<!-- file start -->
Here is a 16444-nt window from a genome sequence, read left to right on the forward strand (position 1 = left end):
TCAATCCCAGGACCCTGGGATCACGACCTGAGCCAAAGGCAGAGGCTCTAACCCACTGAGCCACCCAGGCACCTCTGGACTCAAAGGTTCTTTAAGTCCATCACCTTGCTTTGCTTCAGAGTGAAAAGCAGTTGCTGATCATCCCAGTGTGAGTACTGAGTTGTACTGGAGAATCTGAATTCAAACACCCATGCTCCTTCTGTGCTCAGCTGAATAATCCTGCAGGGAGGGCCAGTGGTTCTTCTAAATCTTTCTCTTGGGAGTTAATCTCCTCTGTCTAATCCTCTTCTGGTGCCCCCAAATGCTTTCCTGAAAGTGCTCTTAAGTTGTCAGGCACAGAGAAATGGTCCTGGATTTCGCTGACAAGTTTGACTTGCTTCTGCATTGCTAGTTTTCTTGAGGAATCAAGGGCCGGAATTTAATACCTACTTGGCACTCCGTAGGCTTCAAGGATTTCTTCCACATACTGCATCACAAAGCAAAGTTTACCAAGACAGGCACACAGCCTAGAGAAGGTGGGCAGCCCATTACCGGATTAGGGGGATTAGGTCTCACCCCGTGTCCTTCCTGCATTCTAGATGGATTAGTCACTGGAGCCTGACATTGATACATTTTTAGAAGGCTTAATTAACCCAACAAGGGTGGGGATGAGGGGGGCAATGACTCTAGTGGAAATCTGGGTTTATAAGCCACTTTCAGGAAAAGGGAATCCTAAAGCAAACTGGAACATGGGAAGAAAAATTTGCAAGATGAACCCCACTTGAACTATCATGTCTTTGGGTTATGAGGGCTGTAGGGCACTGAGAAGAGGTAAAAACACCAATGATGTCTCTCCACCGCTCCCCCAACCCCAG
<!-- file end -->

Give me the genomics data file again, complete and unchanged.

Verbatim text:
Here is a 16444-nt window from a genome sequence, read left to right on the forward strand (position 1 = left end):
TCAATCCCAGGACCCTGGGATCACGACCTGAGCCAAAGGCAGAGGCTCTAACCCACTGAGCCACCCAGGCACCTCTGGACTCAAAGGTTCTTTAAGTCCATCACCTTGCTTTGCTTCAGAGTGAAAAGCAGTTGCTGATCATCCCAGTGTGAGTACTGAGTTGTACTGGAGAATCTGAATTCAAACACCCATGCTCCTTCTGTGCTCAGCTGAATAATCCTGCAGGGAGGGCCAGTGGTTCTTCTAAATCTTTCTCTTGGGAGTTAATCTCCTCTGTCTAATCCTCTTCTGGTGCCCCCAAATGCTTTCCTGAAAGTGCTCTTAAGTTGTCAGGCACAGAGAAATGGTCCTGGATTTCGCTGACAAGTTTGACTTGCTTCTGCATTGCTAGTTTTCTTGAGGAATCAAGGGCCGGAATTTAATACCTACTTGGCACTCCGTAGGCTTCAAGGATTTCTTCCACATACTGCATCACAAAGCAAAGTTTACCAAGACAGGCACACAGCCTAGAGAAGGTGGGCAGCCCATTACCGGATTAGGGGGATTAGGTCTCACCCCGTGTCCTTCCTGCATTCTAGATGGATTAGTCACTGGAGCCTGACATTGATACATTTTTAGAAGGCTTAATTAACCCAACAAGGGTGGGGATGAGGGGGGCAATGACTCTAGTGGAAATCTGGGTTTATAAGCCACTTTCAGGAAAAGGGAATCCTAAAGCAAACTGGAACATGGGAAGAAAAATTTGCAAGATGAACCCCACTTGAACTATCATGTCTTTGGGTTATGAGGGCTGTAGGGCACTGAGAAGAGGTAAAAACACCAATGATGTCTCTCCACCGCTCCCCCAACCCCAG